On May 15, 2011, Madrid's Puerta del Sol became the stage on which the Spanish people began airing their frustrations. The country was in the second year of a harsh economic crisis, and the establishment Socialist Party (PSOE) had instituted a series of harsh austerity measures intended to prevent a Spanish bailout. From the crisis 15-M, or "The Indignant" were born, a movement that eventually led to the forming of Podemos and changed Spain's political landscape forever.
If You Read One Thing, Read This...
The effect of the Indignados movement is not only felt in its native Spain, but across the planet. Similar movements have won elections in Greece, and insurgent candidates such as Vermont Senator Bernie Sanders in the U.S. and Labour Party leader Jeremy Corbyn have mounted successful campaigns that have swung the political discourse of those nations to the Left. READ MORE.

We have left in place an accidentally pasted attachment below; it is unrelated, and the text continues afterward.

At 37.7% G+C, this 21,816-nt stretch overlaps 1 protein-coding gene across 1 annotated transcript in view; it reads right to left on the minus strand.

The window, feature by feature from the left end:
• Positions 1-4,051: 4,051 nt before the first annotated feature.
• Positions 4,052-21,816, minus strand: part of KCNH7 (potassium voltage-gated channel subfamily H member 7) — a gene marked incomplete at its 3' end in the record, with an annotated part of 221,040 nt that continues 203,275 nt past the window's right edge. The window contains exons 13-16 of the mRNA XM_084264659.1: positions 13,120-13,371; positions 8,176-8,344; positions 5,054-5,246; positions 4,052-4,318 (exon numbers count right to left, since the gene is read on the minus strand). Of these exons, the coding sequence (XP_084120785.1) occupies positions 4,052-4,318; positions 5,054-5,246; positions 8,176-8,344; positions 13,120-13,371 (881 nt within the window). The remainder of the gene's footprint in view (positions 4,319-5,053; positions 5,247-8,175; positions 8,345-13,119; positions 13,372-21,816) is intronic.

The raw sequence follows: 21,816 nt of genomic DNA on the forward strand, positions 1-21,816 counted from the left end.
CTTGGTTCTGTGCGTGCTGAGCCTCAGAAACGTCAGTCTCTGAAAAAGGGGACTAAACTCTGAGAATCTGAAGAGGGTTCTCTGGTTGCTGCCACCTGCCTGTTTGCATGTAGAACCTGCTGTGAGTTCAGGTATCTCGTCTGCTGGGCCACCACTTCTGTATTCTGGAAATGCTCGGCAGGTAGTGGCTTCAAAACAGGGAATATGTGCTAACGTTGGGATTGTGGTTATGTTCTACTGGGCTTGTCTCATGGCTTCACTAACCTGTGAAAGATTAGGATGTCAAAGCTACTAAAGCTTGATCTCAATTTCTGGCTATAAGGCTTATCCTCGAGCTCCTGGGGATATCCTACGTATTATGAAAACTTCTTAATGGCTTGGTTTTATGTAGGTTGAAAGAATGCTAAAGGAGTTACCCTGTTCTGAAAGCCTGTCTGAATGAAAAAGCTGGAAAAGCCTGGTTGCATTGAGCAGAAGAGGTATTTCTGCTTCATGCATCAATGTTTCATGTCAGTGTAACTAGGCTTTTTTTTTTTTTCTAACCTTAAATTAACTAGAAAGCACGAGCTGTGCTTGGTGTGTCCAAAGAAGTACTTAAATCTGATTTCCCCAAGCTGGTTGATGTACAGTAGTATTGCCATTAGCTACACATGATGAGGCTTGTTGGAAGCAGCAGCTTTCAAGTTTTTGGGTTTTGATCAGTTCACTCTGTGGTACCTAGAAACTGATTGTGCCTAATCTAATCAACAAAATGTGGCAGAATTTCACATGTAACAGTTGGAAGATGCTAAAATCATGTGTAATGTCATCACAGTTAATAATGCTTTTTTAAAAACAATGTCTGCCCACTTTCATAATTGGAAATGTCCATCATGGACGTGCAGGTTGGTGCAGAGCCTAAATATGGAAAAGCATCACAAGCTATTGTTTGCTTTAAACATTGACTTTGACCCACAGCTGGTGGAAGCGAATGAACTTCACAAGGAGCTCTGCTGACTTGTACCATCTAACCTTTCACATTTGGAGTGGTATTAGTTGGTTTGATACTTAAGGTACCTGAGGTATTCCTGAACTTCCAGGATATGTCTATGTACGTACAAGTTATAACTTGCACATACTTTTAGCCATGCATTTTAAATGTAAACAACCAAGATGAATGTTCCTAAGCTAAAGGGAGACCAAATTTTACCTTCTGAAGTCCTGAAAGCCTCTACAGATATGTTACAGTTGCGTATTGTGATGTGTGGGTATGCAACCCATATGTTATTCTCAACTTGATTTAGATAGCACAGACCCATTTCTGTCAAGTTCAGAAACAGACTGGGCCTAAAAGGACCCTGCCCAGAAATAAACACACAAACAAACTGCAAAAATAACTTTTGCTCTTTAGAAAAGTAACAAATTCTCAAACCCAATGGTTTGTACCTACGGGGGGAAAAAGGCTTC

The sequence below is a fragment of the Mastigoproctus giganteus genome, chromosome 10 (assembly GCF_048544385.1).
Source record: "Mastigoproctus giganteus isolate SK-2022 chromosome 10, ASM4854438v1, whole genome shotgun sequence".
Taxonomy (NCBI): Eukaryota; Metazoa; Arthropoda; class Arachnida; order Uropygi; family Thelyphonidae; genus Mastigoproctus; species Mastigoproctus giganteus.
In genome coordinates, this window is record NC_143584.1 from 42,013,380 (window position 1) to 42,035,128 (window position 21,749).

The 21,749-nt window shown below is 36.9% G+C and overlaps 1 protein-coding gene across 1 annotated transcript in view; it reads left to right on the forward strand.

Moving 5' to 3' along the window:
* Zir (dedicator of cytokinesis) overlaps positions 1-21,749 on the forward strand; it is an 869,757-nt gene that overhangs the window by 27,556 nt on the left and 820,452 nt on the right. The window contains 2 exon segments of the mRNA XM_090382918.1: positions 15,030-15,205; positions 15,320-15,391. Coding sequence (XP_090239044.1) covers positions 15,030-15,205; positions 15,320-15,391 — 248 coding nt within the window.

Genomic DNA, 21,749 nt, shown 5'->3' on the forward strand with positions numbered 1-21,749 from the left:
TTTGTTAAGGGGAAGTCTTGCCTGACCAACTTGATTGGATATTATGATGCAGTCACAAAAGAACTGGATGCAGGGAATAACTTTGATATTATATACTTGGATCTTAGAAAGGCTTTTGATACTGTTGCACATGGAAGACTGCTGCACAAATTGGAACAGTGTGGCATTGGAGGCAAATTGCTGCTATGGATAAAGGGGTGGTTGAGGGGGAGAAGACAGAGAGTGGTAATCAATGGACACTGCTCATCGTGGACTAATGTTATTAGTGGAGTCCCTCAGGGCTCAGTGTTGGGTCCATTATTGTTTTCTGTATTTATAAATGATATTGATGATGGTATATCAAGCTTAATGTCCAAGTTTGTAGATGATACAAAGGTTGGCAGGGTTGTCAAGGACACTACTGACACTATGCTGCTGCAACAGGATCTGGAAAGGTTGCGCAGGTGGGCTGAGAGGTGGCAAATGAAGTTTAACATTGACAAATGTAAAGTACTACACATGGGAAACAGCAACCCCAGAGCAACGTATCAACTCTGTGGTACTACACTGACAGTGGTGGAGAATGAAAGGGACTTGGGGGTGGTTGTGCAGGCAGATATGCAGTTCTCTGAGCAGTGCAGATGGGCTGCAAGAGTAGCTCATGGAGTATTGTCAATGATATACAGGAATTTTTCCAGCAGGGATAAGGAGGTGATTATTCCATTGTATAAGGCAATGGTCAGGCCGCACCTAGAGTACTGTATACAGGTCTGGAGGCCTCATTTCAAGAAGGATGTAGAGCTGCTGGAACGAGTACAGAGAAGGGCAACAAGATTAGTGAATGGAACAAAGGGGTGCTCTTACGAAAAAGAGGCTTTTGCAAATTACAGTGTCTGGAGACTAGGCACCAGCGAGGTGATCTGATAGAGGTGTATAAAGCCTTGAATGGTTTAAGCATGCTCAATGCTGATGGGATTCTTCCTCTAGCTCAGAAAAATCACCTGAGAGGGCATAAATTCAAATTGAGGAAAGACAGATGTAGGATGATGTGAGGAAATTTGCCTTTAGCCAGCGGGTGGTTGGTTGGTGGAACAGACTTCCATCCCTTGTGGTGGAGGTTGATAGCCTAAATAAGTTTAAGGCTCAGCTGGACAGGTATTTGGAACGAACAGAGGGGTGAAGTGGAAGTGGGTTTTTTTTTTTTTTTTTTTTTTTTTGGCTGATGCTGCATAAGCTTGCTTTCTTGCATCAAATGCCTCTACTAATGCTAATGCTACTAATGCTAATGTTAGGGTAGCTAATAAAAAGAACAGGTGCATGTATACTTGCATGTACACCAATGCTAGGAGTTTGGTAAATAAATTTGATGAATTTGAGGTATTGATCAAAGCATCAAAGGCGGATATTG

Spain's Activist Left and the Challenge to Two-Party Democracy
The birth of the 15M movement in 2011 (Indignados) against austerity—whose main slogan was, "They don't represent us" —and the creation of the Podemos party (which organizes assemblies in most cities, neighborhoods and districts to encourage grassroots participation) are two key factors that helped politicize many previously apathetic Spanish citizens. READ MORE.
Pablo Iglesias Interview
With just a few days remaining before the Spanish regional elections, Tariq Ali talks to Pablo Iglesias, General Secretary of Podemos, about the strengths and weaknesses of the party, and the litmus test the upcoming elections are likely to be for this young leftwing political party.
Spanish Leftists Announce Major New Coalition Ahead of Election
Spain's anti-austerity party Podemos, which was born from the Los Indignados movement, and older left-wing party Izquierda Unida, or United Left, recently announced that they have reached a preliminary agreement to run on a joint platform before a general election on June 26. READ MORE
The Birth of an 'Indignados' or Occupy Movement in France?
As the “Nuit Debout” movement is starting its sixth straight night of protests in Paris and extending to other French cities Tuesday, local and international media raise the question of whether it could turn into an 'Indignados' movement, like the one in Spain. READ MORE